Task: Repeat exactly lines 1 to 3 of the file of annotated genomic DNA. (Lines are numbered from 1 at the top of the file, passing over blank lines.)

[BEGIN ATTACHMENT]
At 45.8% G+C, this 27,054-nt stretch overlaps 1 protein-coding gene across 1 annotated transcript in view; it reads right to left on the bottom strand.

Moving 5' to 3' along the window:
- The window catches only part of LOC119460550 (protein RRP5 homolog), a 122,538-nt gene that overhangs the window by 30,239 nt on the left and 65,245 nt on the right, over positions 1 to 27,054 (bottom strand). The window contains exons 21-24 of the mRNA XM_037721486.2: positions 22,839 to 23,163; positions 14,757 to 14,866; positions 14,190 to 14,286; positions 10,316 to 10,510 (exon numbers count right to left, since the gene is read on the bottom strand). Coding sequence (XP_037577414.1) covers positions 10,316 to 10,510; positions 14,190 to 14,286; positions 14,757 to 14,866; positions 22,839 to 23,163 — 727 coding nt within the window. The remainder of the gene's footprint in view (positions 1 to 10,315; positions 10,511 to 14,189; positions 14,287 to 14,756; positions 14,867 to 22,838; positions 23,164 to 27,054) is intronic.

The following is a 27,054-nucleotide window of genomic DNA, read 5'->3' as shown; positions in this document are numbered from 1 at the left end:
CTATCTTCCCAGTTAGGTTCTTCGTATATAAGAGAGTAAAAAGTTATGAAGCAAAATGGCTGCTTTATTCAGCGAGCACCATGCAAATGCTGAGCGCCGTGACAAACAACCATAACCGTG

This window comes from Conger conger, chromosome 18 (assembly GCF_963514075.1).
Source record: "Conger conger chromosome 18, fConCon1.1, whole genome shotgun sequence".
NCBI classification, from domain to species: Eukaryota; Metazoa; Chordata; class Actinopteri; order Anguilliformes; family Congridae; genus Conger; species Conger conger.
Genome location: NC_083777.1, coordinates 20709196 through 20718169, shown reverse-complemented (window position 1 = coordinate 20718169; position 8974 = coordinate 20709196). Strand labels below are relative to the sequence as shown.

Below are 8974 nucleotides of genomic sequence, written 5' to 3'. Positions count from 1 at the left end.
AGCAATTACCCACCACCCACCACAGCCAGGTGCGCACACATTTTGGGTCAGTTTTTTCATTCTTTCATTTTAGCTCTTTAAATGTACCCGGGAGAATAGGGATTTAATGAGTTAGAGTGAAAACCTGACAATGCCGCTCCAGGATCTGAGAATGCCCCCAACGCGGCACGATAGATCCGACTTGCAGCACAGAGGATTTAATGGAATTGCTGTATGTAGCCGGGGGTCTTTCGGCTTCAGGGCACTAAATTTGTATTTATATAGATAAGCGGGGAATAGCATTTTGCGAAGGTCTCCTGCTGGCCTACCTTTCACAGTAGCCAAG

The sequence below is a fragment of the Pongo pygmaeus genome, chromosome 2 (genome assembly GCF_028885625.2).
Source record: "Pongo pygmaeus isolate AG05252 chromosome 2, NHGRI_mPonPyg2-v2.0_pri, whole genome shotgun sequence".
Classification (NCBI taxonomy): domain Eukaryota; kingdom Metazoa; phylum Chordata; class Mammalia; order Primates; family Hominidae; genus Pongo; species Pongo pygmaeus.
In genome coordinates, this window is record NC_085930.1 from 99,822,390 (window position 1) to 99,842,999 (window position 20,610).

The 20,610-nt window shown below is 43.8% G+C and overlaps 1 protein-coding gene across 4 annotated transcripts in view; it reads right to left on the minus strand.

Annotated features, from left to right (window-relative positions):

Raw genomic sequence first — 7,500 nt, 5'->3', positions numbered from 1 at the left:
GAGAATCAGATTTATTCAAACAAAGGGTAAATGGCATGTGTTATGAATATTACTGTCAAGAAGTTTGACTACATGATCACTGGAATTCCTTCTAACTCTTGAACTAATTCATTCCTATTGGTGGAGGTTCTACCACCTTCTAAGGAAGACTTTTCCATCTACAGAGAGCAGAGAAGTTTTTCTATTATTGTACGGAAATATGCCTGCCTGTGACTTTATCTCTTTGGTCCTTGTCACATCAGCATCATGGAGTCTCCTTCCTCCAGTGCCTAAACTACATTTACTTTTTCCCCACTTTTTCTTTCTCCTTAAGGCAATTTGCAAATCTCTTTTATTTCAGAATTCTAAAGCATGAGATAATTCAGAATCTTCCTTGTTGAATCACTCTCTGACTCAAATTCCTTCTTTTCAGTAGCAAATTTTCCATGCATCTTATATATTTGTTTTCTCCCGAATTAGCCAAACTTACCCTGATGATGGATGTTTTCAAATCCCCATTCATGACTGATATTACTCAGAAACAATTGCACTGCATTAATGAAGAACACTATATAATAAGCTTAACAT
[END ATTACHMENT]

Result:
At 45.8% G+C, this 27,054-nt stretch overlaps 1 protein-coding gene across 1 annotated transcript in view; it reads right to left on the bottom strand.

Moving 5' to 3' along the window:
- The window catches only part of LOC119460550 (protein RRP5 homolog), a 122,538-nt gene that overhangs the window by 30,239 nt on the left and 65,245 nt on the right, over positions 1 to 27,054 (bottom strand). The window contains exons 21-24 of the mRNA XM_037721486.2: positions 22,839 to 23,163; positions 14,757 to 14,866; positions 14,190 to 14,286; positions 10,316 to 10,510 (exon numbers count right to left, since the gene is read on the bottom strand). Coding sequence (XP_037577414.1) covers positions 10,316 to 10,510; positions 14,190 to 14,286; positions 14,757 to 14,866; positions 22,839 to 23,163 — 727 coding nt within the window. The remainder of the gene's footprint in view (positions 1 to 10,315; positions 10,511 to 14,189; positions 14,287 to 14,756; positions 14,867 to 22,838; positions 23,164 to 27,054) is intronic.